The team of researchers conducted an experiment in which 1,300 people were encouraged to count steps, keep a diary, and talk to a nurse about walking more. After the end of the experiment, people who spent 12 months counting steps had still got the exercise bug four years later, according to the researchers.
Lead researchers professor Tess Harris who says: “An extra half an hour walking a week is not much to ask but it can really reduce your risk of a heart attack, fracture or strokes. It works out at just five minutes a day.”
A new study from the Brigham and Women’s Hospital and Harvard Medical School in Boston suggests that the low levels of ‘bad cholesterol’, low-density lipoprotein cholesterol, may increase the risk of bleeding stroke in women.
For the study, the researchers examined data of 27,937 women aged 45 years and older who participated in the Women’s Health Study. The data analysis showed that women with the lowest levels of low-density lipoprotein cholesterol were 2.2 times as likely to have a bleeding stroke as women with higher LDL cholesterol level.
Study author Pamela Rist says: “Women with very low LDL cholesterol or low triglycerides should be monitored by their doctors for other stroke risk factors that can be modified, like high blood pressure and smoking, in order to reduce their risk of hemorrhagic stroke.”
A large cohort study that included a Chinese population finds that moderate alcohol consumption increases the risk of stroke. The findings were published in the journal The Lancet.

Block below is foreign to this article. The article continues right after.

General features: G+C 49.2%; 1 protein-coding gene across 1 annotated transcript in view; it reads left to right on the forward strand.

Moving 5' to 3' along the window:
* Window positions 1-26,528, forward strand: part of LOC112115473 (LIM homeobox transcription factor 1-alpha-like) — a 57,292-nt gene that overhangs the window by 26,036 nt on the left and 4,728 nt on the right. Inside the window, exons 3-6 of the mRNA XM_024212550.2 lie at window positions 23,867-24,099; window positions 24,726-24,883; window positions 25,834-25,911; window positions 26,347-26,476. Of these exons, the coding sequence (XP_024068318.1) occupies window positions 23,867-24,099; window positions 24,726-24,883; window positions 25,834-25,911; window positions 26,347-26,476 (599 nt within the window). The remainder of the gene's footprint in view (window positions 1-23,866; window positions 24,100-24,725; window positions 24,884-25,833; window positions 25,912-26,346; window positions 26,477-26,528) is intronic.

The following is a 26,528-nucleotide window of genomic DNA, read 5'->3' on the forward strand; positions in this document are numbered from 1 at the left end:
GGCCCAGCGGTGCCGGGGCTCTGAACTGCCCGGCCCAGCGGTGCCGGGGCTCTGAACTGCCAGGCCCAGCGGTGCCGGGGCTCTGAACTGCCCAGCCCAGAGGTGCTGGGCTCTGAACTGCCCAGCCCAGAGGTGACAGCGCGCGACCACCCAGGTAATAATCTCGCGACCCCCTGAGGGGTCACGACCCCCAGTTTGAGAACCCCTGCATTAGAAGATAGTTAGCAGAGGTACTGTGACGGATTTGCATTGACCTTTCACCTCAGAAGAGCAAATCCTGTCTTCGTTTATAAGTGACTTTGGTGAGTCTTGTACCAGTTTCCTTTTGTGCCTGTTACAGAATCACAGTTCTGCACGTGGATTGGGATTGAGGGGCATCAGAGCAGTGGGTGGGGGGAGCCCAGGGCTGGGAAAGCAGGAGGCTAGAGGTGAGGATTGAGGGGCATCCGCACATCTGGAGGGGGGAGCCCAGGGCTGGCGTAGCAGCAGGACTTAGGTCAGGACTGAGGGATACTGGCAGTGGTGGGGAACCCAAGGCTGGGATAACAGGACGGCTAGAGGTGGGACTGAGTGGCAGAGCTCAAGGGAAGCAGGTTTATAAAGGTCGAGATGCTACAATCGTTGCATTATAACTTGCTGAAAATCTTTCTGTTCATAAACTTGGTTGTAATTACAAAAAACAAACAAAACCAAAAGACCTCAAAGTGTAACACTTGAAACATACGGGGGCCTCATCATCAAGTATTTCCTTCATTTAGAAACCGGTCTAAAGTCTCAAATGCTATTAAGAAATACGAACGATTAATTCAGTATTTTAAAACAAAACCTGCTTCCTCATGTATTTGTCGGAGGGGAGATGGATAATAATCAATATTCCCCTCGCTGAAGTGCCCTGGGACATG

Scientists from Oxford University, in the United Kingdom, and Peking University, the Chinese Academy of Medical Sciences, and the Peking Union Medical College, in Beijing, China assessed data from 512,715 adults from China who enrolled in the China Kadorie Biobank initiative.
The researchers checked whether the participants had the rs671 or rs1229984 genetic variants responsible for lower alcohol intake and examined their drinking habits that were followed for 10 years.
Having analyzed the information from the male population, the researchers discovered that people with these two genetic variants also had a lower risk of high blood pressure and stroke.
A new study by scientists from Imperial College London finds that people with higher levels of iron are at greater risk of having a stroke, especially the kind of stroke that results from a blood clot or other obstacle traveling from the heart.
For the study, the researchers used genetic information on over 48,000 people from public sources. With the help of technique Mendelian randomization, the researchers identified three “single-letter alterations,” or single nucleotide polymorphisms (SNPs), in their DNA that can raise or reduce the iron status of the individual.
Lead study author Dr. Dipender Gill says: “All these findings highlight potential treatments or lifestyle interventions that may help reduce stroke risk, and that they may offer avenues for further study.”
A new study, conducted by the scientists from the University of Gothenburg in Sweden, finds that light and moderate physical activity, for example walking and swimming, may help reduce the stroke severity.
The study included approximately data from 1,000 individuals who had had a stroke. Having performed the given data, the researchers concluded that those who had been doing several hours of light or moderate physical exercises had less severe strokes compared to those who hadn’t been performing any exercises.
Katharina S. Sunnerhagen, the author of the study, says: “There is a growing body of evidence that physical activity may have a protective effect on the brain and our research adds to that evidence.”